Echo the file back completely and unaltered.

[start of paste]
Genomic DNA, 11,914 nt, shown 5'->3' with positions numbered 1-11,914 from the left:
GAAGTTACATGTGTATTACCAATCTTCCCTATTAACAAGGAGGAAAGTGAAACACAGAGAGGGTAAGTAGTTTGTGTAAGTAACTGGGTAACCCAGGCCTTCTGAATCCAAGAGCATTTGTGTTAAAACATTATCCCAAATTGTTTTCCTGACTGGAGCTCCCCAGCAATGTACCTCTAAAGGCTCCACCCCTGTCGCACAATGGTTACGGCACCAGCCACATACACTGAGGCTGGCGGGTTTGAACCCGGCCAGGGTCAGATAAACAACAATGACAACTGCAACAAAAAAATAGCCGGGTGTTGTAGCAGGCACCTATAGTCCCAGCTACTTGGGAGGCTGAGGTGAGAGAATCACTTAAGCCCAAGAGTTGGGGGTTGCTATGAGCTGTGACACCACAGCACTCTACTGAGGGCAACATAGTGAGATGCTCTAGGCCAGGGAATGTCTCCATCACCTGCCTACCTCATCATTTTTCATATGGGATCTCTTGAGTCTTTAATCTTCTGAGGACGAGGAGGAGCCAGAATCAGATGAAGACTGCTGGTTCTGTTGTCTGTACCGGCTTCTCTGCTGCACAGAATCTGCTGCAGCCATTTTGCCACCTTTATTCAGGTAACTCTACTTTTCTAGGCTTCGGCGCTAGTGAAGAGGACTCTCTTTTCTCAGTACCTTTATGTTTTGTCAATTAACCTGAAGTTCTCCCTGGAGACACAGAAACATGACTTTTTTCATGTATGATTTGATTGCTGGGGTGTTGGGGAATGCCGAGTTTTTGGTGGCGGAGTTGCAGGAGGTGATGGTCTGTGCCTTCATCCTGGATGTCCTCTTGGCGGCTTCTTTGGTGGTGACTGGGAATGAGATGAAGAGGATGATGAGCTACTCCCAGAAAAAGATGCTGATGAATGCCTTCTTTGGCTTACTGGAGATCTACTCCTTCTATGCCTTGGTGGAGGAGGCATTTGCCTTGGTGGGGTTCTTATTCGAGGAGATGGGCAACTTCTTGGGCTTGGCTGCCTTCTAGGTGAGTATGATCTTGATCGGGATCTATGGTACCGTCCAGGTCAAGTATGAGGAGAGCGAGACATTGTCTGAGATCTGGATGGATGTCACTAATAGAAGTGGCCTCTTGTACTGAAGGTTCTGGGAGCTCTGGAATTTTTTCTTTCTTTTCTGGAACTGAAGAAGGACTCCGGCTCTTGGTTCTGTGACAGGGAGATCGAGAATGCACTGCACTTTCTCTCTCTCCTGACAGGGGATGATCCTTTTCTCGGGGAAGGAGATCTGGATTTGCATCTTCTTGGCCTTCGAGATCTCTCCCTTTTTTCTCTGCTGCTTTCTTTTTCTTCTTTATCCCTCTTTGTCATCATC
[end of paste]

Genomic DNA, 11,914 nt, shown 5'->3' with positions numbered 1-11,914 from the left:
GAAGTTACATGTGTATTACCAATCTTCCCTATTAACAAGGAGGAAAGTGAAACACAGAGAGGGTAAGTAGTTTGTGTAAGTAACTGGGTAACCCAGGCCTTCTGAATCCAAGAGCATTTGTGTTAAAACATTATCCCAAATTGTTTTCCTGACTGGAGCTCCCCAGCAATGTACCTCTAAAGGCTCCACCCCTGTCGCACAATGGTTACGGCACCAGCCACATACACTGAGGCTGGCGGGTTTGAACCCGGCCAGGGTCAGATAAACAACAATGACAACTGCAACAAAAAAATAGCCGGGTGTTGTAGCAGGCACCTATAGTCCCAGCTACTTGGGAGGCTGAGGTGAGAGAATCACTTAAGCCCAAGAGTTGGGGGTTGCTATGAGCTGTGACACCACAGCACTCTACTGAGGGCAACATAGTGAGATGCTCTAGGCCAGGGAATGTCTCCATCACCTGCCTACCTCATCATTTTTCATATGGGATCTCTTGAGTCTTTAATCTTCTGAGGACGAGGAGGAGCCAGAATCAGATGAAGACTGCTGGTTCTGTTGTCTGTACCGGCTTCTCTGCTGCACAGAATCTGCTGCAGCCATTTTGCCACCTTTATTCAGGTAACTCTACTTTTCTAGGCTTCGGCGCTAGTGAAGAGGACTCTCTTTTCTCAGTACCTTTATGTTTTGTCAATTAACCTGAAGTTCTCCCTGGAGACACAGAAACATGACTTTTTTCATGTATGATTTGATTGCTGGGGTGTTGGGGAATGCCGAGTTTTTGGTGGCGGAGTTGCAGGAGGTGATGGTCTGTGCCTTCATCCTGGATGTCCTCTTGGCGGCTTCTTTGGTGGTGACTGGGAATGAGATGAAGAGGATGATGAGCTACTCCCAGAAAAAGATGCTGATGAATGCCTTCTTTGGCTTACTGGAGATCTACTCCTTCTATGCCTTGGTGGAGGAGGCATTTGCCTTGGTGGGGTTCTTATTCGAGGAGATGGGCAACTTCTTGGGCTTGGCTGCCTTCTAGGTGAGTATGATCTTGATCGGGATCTATGGTACCGTCCAGGTCAAGTATGAGGAGAGCGAGACATTGTCTGAGATCTGGATGGATGTCACTAATAGAAGTGGCCTCTTGTACTGAAGGTTCTGGGAGCTCTGGAATTTTTTCTTTCTTTTCTGGAACTGAAGAAGGACTCCGGCTCTTGGTTCTGTGACAGGGAGATCGAGAATGCACTGCACTTTCTCTCTCTCCTGACAGGGGATGATCCTTTTCTCGGGGAAGGAGATCTGGATTTGCATCTTCTTGGCCTTCGAGATCTCTCCCTTTTTTCTCTGCTGCTTTCTTTTTCTTCTTTATCCCTCTTTGTCATCATC